With even "free" countries like the United Kingdom and Australia imposing Internet censorship on certain types of of online content and specific Websites (often in wildly inappropriate and overreaching ways — I'm talking about you, Oz), clever means for accessing verboten Websites are of interest to more than a few of the world's Web users. Enter Pirate Bay, that storied gateway to shared media and information government officials don't want you to have, which has introduced the PirateBrowser, specifically designed to bypass censorship.
At Pirate Bay, the PirateBrowser is described thusly:
PirateBrowser is a bundle package of the Tor client (Vidalia), FireFox Portable browser (with foxyproxy addon) and some custom configs that allows you to circumvent censorship that certain countries such as Iran, North Korea, United Kingdom, The Netherlands, Belgium, Finland, Denmark, Italy and Ireland impose onto their citizens.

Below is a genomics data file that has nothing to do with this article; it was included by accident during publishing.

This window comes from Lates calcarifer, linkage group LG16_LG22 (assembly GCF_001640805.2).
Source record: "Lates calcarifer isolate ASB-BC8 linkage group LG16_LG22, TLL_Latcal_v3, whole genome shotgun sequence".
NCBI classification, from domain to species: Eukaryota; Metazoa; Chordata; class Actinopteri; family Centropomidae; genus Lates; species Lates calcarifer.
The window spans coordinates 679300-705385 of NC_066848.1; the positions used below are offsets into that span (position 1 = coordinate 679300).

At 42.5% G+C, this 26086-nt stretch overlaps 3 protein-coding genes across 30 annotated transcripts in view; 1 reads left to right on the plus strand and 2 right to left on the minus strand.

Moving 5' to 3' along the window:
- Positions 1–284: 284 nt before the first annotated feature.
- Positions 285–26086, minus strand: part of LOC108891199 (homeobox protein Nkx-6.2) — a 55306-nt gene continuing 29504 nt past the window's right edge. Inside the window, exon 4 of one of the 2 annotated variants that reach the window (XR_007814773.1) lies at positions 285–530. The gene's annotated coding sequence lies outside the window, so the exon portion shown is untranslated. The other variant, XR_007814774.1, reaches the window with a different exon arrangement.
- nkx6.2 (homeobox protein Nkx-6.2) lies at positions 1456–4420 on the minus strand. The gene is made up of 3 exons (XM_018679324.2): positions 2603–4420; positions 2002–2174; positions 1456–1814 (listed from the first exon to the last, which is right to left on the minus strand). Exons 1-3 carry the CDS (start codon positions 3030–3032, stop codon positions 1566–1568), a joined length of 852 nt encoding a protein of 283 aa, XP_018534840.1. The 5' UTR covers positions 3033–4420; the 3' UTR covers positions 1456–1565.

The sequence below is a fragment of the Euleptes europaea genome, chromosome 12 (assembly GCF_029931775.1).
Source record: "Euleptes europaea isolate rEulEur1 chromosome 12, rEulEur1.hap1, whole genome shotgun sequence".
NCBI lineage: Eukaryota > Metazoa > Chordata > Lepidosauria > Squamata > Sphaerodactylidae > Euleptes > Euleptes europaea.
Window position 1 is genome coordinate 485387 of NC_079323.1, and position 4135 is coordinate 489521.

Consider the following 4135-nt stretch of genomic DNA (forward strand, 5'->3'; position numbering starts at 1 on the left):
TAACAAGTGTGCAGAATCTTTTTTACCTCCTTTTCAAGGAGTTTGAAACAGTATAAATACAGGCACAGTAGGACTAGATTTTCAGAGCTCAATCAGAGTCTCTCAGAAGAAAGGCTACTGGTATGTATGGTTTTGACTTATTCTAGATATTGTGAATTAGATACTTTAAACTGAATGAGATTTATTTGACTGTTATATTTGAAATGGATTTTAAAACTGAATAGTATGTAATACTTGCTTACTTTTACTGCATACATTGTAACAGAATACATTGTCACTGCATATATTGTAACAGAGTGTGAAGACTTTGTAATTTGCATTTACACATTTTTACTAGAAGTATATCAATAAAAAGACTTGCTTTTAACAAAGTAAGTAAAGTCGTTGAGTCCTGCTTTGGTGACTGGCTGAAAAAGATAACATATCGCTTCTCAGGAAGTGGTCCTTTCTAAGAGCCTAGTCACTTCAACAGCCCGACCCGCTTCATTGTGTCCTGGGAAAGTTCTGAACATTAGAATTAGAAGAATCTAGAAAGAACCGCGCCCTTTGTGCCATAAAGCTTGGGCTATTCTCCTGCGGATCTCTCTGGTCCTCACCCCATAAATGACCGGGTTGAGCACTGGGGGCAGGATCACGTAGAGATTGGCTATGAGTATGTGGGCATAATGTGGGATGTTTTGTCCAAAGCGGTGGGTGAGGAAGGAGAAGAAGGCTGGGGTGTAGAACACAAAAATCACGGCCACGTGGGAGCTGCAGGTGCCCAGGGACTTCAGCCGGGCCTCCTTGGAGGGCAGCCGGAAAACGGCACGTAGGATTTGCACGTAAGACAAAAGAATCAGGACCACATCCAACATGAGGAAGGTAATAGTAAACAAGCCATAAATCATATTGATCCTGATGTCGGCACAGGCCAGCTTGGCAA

Despite the use of Tor in the browser, PirateBrowser is designed to bypass Internet blockades of Websites, not to guarantee anonymity. That means users who risk legal penalties for accessing restricted Websites will want to look for another solution. But for Web surfers in countries, like Australia, that secretly force ISPs to block seemingly legal Websites, or the U.K., where people may have to go on record to opt out of Internet restrictions, Pirate Browser could prove very useful. (Pirate Bay recommends, "If you are looking for something more secure you may want to try a VPN like PrivacyIO.")
Pirate Bay itself is a frequent target of online censors, and a likely beneficiary of any tool that bypasses such controls.
According to TorrentFreak, PirateBrowser was downloaded more than 100,000 times in the first three days of its launch this past Saturday, as part of Pirate Bay's celebration of its tenth anniversary.
Get PirateBrowser here.